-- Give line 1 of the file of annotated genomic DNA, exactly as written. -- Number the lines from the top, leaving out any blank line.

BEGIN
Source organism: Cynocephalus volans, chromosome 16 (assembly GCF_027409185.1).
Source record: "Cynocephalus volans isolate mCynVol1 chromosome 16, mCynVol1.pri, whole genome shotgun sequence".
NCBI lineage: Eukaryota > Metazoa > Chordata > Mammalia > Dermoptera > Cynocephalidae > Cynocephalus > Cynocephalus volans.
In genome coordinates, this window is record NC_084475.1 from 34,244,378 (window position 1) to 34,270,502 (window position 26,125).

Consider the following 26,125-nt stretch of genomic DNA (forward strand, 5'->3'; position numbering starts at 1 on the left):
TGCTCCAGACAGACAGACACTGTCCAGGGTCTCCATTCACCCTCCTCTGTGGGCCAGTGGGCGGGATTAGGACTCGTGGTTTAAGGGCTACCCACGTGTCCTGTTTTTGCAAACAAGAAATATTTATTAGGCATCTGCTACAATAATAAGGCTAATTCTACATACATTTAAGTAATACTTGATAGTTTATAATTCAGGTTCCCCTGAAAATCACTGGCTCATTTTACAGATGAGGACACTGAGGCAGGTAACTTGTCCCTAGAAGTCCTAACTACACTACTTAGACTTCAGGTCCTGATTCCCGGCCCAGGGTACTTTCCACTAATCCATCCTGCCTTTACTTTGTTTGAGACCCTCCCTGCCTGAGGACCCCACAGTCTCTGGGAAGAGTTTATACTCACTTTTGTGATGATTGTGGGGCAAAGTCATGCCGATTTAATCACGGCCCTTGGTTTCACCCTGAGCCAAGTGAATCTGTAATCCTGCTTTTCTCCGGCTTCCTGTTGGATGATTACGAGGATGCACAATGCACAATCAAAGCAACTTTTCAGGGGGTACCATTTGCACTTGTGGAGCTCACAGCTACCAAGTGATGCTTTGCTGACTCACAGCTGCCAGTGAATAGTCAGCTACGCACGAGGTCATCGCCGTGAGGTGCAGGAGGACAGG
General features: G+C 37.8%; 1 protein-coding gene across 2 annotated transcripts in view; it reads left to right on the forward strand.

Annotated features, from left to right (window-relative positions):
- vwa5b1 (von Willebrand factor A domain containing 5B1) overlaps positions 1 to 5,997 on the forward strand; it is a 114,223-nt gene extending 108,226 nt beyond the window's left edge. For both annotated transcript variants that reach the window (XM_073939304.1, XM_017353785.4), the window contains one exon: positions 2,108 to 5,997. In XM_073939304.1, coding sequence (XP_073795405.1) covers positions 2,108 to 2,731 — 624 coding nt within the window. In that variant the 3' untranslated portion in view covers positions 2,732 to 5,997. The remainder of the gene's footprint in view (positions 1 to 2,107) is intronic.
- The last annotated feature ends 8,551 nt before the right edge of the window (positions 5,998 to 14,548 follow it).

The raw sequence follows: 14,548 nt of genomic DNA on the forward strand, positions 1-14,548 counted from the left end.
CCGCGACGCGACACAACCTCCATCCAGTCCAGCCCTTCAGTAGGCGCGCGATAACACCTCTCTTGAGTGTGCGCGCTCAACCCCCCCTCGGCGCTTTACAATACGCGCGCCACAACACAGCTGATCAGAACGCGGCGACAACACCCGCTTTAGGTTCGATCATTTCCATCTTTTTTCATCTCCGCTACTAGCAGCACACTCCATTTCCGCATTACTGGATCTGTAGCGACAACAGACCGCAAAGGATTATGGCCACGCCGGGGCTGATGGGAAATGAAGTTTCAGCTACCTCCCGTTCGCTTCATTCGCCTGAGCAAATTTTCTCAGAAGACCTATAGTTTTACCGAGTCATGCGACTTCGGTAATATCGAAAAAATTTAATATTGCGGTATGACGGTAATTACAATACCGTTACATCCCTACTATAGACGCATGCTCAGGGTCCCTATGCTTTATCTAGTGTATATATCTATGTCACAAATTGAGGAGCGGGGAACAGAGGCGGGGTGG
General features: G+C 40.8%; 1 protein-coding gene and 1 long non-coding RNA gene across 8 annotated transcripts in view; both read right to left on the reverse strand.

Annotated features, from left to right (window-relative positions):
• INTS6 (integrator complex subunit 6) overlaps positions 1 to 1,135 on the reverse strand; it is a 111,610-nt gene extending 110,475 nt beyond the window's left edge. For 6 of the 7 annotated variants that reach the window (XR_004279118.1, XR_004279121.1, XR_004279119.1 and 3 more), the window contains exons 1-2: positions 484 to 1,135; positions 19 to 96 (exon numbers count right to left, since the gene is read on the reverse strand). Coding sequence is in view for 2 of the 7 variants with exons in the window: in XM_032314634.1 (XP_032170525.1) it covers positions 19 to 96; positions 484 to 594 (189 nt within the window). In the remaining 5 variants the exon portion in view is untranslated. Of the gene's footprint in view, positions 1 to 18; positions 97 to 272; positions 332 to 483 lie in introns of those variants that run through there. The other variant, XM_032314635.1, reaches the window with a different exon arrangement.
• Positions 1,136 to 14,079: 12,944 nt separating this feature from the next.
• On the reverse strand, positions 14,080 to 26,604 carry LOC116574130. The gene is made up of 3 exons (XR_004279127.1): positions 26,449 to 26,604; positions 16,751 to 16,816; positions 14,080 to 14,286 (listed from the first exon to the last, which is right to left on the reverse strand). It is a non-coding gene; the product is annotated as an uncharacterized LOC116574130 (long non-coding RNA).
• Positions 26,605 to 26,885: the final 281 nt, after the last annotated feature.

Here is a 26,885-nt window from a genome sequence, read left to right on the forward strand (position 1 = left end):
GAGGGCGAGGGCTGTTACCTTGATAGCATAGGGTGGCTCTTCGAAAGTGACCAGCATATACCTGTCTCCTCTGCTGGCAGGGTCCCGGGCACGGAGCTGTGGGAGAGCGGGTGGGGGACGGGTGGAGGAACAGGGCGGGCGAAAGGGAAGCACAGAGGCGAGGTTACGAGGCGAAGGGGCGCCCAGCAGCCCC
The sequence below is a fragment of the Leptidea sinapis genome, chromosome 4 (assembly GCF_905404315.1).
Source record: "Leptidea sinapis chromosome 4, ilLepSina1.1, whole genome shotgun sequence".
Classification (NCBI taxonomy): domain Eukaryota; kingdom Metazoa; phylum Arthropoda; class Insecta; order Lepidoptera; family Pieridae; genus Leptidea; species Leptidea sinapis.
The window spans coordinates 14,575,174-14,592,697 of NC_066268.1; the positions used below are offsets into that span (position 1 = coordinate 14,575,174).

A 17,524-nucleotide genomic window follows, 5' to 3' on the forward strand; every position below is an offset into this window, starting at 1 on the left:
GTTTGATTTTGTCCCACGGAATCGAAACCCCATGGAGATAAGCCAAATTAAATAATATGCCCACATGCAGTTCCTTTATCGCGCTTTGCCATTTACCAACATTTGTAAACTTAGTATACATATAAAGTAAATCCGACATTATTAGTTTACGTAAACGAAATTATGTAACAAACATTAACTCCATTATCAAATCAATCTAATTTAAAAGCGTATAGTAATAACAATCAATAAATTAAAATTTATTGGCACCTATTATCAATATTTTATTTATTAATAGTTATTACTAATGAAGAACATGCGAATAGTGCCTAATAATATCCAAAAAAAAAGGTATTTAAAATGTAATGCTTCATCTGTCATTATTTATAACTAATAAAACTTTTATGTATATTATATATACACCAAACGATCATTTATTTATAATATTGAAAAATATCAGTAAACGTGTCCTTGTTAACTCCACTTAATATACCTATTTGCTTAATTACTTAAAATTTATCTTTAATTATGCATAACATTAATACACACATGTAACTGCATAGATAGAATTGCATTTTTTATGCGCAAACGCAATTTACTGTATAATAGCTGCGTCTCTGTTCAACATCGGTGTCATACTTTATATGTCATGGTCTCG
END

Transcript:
Source organism: Cynocephalus volans, chromosome 16 (assembly GCF_027409185.1).